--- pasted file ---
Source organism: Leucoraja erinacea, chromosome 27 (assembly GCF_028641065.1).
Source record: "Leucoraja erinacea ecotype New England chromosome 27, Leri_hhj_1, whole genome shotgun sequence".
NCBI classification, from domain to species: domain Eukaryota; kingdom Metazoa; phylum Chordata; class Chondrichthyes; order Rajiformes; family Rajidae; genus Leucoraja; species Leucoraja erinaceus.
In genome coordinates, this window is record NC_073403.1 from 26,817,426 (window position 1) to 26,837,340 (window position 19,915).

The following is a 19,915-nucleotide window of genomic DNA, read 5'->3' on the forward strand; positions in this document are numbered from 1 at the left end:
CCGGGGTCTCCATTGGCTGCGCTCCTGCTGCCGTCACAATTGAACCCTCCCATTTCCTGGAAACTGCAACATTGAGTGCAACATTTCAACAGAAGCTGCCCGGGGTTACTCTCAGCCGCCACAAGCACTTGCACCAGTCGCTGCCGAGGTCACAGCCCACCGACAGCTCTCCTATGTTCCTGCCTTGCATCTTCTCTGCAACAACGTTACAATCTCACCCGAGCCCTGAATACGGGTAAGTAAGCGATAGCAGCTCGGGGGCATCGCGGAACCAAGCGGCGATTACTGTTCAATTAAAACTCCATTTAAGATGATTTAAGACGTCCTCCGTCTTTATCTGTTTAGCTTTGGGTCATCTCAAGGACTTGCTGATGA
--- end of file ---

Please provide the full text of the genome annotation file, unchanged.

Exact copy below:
Source organism: Leucoraja erinacea, chromosome 27 (assembly GCF_028641065.1).
Source record: "Leucoraja erinacea ecotype New England chromosome 27, Leri_hhj_1, whole genome shotgun sequence".
NCBI classification, from domain to species: domain Eukaryota; kingdom Metazoa; phylum Chordata; class Chondrichthyes; order Rajiformes; family Rajidae; genus Leucoraja; species Leucoraja erinaceus.
In genome coordinates, this window is record NC_073403.1 from 26,817,426 (window position 1) to 26,837,340 (window position 19,915).

The following is a 19,915-nucleotide window of genomic DNA, read 5'->3' on the forward strand; positions in this document are numbered from 1 at the left end:
CCGGGGTCTCCATTGGCTGCGCTCCTGCTGCCGTCACAATTGAACCCTCCCATTTCCTGGAAACTGCAACATTGAGTGCAACATTTCAACAGAAGCTGCCCGGGGTTACTCTCAGCCGCCACAAGCACTTGCACCAGTCGCTGCCGAGGTCACAGCCCACCGACAGCTCTCCTATGTTCCTGCCTTGCATCTTCTCTGCAACAACGTTACAATCTCACCCGAGCCCTGAATACGGGTAAGTAAGCGATAGCAGCTCGGGGGCATCGCGGAACCAAGCGGCGATTACTGTTCAATTAAAACTCCATTTAAGATGATTTAAGACGTCCTCCGTCTTTATCTGTTTAGCTTTGGGTCATCTCAAGGACTTGCTGATGA